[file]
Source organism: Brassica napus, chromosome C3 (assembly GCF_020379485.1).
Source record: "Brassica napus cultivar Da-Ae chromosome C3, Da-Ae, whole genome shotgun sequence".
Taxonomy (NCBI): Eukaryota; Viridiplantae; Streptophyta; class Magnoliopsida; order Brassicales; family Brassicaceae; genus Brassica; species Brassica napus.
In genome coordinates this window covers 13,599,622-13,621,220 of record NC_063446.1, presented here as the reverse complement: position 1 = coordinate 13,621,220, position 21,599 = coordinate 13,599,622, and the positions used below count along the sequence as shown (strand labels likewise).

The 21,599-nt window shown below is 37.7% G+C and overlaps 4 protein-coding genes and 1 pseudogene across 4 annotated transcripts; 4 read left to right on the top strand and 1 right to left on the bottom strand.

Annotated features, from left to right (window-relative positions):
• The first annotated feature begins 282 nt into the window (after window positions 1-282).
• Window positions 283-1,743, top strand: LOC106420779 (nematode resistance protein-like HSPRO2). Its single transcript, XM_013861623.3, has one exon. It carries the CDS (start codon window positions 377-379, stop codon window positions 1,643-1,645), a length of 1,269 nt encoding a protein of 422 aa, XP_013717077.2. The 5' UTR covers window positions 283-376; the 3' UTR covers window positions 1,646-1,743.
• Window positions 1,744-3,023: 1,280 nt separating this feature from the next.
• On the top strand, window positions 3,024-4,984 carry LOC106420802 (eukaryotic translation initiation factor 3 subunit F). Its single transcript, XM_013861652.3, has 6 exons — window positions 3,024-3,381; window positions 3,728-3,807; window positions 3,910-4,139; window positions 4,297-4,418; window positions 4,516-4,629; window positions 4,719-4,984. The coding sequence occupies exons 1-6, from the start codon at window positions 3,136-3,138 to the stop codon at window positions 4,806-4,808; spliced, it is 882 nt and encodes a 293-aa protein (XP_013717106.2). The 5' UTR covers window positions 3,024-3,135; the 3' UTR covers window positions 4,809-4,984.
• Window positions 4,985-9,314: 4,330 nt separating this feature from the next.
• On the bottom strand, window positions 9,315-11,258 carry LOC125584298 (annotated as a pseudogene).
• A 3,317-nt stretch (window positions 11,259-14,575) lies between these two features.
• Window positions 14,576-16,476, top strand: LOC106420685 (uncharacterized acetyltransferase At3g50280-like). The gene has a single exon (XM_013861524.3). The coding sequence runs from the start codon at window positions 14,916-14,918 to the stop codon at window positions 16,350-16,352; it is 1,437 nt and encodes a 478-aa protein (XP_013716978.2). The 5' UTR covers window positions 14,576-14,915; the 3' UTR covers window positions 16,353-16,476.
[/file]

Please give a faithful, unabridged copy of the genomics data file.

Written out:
Source organism: Brassica napus, chromosome C3 (assembly GCF_020379485.1).
Source record: "Brassica napus cultivar Da-Ae chromosome C3, Da-Ae, whole genome shotgun sequence".
Taxonomy (NCBI): Eukaryota; Viridiplantae; Streptophyta; class Magnoliopsida; order Brassicales; family Brassicaceae; genus Brassica; species Brassica napus.
In genome coordinates this window covers 13,599,622-13,621,220 of record NC_063446.1, presented here as the reverse complement: position 1 = coordinate 13,621,220, position 21,599 = coordinate 13,599,622, and the positions used below count along the sequence as shown (strand labels likewise).

The 21,599-nt window shown below is 37.7% G+C and overlaps 4 protein-coding genes and 1 pseudogene across 4 annotated transcripts; 4 read left to right on the top strand and 1 right to left on the bottom strand.

Annotated features, from left to right (window-relative positions):
• The first annotated feature begins 282 nt into the window (after window positions 1-282).
• Window positions 283-1,743, top strand: LOC106420779 (nematode resistance protein-like HSPRO2). Its single transcript, XM_013861623.3, has one exon. It carries the CDS (start codon window positions 377-379, stop codon window positions 1,643-1,645), a length of 1,269 nt encoding a protein of 422 aa, XP_013717077.2. The 5' UTR covers window positions 283-376; the 3' UTR covers window positions 1,646-1,743.
• Window positions 1,744-3,023: 1,280 nt separating this feature from the next.
• On the top strand, window positions 3,024-4,984 carry LOC106420802 (eukaryotic translation initiation factor 3 subunit F). Its single transcript, XM_013861652.3, has 6 exons — window positions 3,024-3,381; window positions 3,728-3,807; window positions 3,910-4,139; window positions 4,297-4,418; window positions 4,516-4,629; window positions 4,719-4,984. The coding sequence occupies exons 1-6, from the start codon at window positions 3,136-3,138 to the stop codon at window positions 4,806-4,808; spliced, it is 882 nt and encodes a 293-aa protein (XP_013717106.2). The 5' UTR covers window positions 3,024-3,135; the 3' UTR covers window positions 4,809-4,984.
• Window positions 4,985-9,314: 4,330 nt separating this feature from the next.
• On the bottom strand, window positions 9,315-11,258 carry LOC125584298 (annotated as a pseudogene).
• A 3,317-nt stretch (window positions 11,259-14,575) lies between these two features.
• Window positions 14,576-16,476, top strand: LOC106420685 (uncharacterized acetyltransferase At3g50280-like). The gene has a single exon (XM_013861524.3). The coding sequence runs from the start codon at window positions 14,916-14,918 to the stop codon at window positions 16,350-16,352; it is 1,437 nt and encodes a 478-aa protein (XP_013716978.2). The 5' UTR covers window positions 14,576-14,915; the 3' UTR covers window positions 16,353-16,476.